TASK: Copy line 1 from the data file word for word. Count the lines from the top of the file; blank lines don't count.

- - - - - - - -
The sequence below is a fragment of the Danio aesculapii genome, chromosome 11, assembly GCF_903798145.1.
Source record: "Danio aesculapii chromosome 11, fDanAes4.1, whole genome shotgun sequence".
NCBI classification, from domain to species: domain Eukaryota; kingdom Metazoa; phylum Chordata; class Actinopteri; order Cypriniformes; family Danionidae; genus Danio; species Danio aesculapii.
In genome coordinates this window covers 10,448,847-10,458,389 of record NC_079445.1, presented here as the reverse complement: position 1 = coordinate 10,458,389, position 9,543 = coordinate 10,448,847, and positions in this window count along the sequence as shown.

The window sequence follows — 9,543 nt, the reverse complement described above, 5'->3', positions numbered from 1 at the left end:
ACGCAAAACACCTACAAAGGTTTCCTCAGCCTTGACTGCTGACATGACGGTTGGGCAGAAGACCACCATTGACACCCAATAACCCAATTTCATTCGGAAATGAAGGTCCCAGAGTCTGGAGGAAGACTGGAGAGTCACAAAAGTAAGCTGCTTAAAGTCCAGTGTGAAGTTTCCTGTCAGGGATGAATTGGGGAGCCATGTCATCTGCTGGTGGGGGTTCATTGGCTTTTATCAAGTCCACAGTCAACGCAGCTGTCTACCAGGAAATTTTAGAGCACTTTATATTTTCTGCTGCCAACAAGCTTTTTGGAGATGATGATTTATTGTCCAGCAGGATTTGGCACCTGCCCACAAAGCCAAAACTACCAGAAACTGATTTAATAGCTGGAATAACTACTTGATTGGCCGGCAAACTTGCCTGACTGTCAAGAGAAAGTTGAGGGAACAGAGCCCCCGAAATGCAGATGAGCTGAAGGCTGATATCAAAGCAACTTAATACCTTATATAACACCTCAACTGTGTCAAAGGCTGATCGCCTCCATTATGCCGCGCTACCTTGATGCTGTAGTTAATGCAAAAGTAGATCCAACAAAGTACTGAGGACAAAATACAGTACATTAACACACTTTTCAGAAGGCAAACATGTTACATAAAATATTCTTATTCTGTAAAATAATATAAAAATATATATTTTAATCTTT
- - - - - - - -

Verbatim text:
The sequence below is a fragment of the Danio aesculapii genome, chromosome 11, assembly GCF_903798145.1.